Avoiding mistakes in the evolving industry of internet marketing is near impossible, and I am not immune. I have outlined a few of my biggest mistakes to help you avoid a curious phone call from a client or an embarrassing slide in a monthly report. Make sure these misjudgments are not in your internet marketing repertoire.
1. I Listened to Google
We all know the friendly call from your Google rep offering to help optimize your account. When you’re new to the game, someone offering to do your work for you or let you test a new product sounds great (why not get paid for Google’s work). When Google first came calling, I was all about offloading some of my work to them. This is typically not a sound strategy.
Google is all about the money. Google reps are like stockbrokers looking to push the latest stock. The higher ups send word, and the reps push, push, push the latest product. One day it’s radio ads. The next it’s the Display Network then Google+ social extensions. Google’s version of account optimization is “spend more money”.
Next time a Google rep calls offering helpful advice, kindly let her know you have her number and will reach out to her when she’s needed.
The same holds true for SEO, Google is only interested in making its job easier. Google doesn’t want to hunt down every purchased link, private blog network, or link wheel. It certainly doesn’t want to get called out by the NY Times. Google wants site owners to fall in line and make it as simple as possible for Google bots to crawl and rank the web.
Blatantly purchasing links for an insurance company on a Japanese anime site has a higher probability of eventually being viewed as spam than creating your own network of private blogs. Rather than listen to Google, understand what works, why it works, and the likelihood that it will continue to work in the future. Remember: Google can & will change the rules of the game.
2. I Lacked Creativity
As an SEM/SEO strategist, I view myself as a numbers guy. I am neck deep in cost per click, conversion rate, link value, search volume, keyword ranking difficulty, etc. Too often I get lost in the data, forgetting to throw the numbers aside and get a little creative.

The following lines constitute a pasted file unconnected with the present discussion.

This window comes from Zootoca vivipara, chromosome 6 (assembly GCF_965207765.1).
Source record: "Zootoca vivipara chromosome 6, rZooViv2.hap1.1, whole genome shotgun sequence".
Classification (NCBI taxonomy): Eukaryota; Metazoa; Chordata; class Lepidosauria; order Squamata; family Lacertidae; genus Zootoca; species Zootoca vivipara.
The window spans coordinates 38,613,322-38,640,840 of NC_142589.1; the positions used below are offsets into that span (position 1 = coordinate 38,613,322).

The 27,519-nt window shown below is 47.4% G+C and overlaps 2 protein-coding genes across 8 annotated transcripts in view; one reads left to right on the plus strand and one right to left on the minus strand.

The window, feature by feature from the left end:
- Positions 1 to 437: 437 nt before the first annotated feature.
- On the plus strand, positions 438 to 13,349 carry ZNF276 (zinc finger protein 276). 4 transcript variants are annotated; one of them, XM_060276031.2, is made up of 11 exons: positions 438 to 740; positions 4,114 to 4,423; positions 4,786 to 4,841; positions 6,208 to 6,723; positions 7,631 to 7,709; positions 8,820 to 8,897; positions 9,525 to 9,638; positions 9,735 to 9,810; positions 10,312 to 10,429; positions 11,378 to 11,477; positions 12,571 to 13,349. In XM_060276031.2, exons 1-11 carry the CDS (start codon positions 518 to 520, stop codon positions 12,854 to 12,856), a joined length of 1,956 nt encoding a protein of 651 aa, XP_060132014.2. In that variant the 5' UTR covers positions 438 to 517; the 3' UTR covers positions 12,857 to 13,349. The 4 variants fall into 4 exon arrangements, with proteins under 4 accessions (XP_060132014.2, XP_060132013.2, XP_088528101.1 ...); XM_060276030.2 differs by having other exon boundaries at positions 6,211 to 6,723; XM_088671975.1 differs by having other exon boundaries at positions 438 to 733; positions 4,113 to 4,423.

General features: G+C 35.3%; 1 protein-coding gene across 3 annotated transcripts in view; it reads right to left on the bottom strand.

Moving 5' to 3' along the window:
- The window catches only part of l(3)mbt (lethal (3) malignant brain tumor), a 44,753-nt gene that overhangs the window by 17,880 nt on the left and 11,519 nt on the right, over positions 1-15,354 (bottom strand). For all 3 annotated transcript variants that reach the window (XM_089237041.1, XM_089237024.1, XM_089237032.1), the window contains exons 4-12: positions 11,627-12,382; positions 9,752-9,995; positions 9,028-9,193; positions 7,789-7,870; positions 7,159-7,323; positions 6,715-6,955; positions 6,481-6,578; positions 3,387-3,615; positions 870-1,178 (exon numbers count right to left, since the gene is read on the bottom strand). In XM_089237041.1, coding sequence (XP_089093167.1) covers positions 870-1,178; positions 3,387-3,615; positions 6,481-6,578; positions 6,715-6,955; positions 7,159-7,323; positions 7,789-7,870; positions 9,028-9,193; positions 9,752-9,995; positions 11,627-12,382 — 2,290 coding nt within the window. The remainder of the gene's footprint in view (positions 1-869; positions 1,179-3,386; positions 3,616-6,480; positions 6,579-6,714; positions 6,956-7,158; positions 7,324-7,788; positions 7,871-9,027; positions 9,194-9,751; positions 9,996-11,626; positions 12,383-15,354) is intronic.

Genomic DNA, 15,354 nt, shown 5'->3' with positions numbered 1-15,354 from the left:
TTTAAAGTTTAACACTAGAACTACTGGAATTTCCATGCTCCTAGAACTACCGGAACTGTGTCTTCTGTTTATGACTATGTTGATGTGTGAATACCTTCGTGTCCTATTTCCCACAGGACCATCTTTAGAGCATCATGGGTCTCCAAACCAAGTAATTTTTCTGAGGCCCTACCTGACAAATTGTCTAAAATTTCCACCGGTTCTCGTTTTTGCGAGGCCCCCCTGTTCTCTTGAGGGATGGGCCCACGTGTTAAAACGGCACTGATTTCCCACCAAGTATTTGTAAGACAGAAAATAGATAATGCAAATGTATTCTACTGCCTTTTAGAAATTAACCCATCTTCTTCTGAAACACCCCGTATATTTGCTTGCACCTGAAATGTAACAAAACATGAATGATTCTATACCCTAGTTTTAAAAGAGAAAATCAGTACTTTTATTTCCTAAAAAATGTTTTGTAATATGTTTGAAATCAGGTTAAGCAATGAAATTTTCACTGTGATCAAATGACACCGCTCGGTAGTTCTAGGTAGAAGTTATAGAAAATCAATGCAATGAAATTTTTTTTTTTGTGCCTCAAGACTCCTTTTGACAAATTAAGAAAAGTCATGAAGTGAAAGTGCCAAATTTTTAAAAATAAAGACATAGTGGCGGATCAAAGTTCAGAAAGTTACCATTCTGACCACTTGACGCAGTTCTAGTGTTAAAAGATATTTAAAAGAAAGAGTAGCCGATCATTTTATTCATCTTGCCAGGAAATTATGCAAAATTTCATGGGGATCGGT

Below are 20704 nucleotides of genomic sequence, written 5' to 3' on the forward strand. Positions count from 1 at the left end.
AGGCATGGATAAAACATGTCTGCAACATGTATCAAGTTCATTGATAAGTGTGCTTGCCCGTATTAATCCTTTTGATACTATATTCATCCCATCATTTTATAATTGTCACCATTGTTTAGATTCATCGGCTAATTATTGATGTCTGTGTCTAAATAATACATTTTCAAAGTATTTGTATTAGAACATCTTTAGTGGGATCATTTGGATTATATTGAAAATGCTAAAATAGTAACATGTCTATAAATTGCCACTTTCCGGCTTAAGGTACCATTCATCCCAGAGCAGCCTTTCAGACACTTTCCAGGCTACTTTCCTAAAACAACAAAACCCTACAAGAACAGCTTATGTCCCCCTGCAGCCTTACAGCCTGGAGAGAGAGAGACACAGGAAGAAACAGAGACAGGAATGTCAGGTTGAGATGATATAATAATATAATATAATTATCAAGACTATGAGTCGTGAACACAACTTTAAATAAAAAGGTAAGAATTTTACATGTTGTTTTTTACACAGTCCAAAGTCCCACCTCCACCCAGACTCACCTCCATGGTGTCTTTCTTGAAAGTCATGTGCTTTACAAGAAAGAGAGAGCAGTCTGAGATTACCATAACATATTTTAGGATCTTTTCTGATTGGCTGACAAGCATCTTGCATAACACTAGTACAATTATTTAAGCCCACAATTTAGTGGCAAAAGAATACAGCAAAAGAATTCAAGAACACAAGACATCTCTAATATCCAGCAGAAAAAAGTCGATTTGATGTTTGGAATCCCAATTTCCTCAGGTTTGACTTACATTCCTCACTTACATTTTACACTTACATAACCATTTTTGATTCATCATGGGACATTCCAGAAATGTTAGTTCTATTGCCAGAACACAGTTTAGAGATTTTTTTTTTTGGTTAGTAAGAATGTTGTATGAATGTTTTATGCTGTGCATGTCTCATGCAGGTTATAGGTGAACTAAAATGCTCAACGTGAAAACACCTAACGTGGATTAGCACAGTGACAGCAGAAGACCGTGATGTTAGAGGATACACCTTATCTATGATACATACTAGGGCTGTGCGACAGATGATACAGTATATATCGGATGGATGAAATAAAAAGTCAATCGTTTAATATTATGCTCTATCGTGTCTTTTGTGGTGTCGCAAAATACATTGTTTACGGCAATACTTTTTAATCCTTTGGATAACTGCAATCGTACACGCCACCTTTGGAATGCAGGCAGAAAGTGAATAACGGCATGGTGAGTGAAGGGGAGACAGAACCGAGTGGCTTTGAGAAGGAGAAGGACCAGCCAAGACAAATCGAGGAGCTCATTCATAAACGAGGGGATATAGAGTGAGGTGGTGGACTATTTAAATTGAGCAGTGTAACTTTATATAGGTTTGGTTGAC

Numbers are clear cut and provide decisive strategies, but without creativity, I found it nearly impossible to discover a blue ocean, an untapped market, free of competitor ads. When I think of creativity, I picture the Old Spice campaign or Mad Men, but effective SEO/SEM requires thinking outside the box. A few examples:
- Inserting “Too Cute to Eat” in the ad text for a chocolate company significantly increased clickthrough rate & sales (people simply wanted to see the chocolate)
- Targeting key phrases from a competitor’s newsletter to appear in ads in their inbox
- Retargeting to your retargeted audience, effectively marketing automation via the display network
- Targeting an industry conference with a free ticket offer to the conference
3. I Ignored My Client’s True Needs
In retrospect, this seems extraordinarily obvious, but in the midst of battle, when you are out there fighting Google bots and competitor bids, what the client really wants can get drowned out. I remember one of my favorite accounts: the client had strong budgets, the account was complex, and best of all, we were killing it.
Even though CPA had dropped significantly and orders were breaking records, the client wasn’t happy. Why? My client couldn’t communicate why we were so successful. She didn’t understand what was going on and felt frustrated and lost. I was on one side of the phone, pumped that we were crushing it, and she was on the other side of the phone feeling completely left out of our accomplishment. My client needed to feel ownership, and because she didn’t, I was failing.
Every client is different, a limited few only care about improving sales. I have seen clients stay with an agency for many years without ever seeing their SEO improve. Most clients want a sounding board, quick response time, and to be included in decision making. If their company makes a little more money, that’s cool too.
I have made serious mistakes – quick example, changing an offer on my client’s landing pages from a whitepaper to a demo potentially cost my client 10’s of thousands of dollars. But, in the instances where I have failed, I explained why I thought the strategy would work and what we learned from failure. Clients are understanding, and many of my clients have left agencies that were less inclined to admit failure.
Undoubtedly, I am currently making mistakes that I will only recognize down the road, but the worst mistake you can make is not owning up to failure. I have never had a client fire me for admitting a mistake, but a client is near guaranteed to distrust you if you don’t immediately address any failures.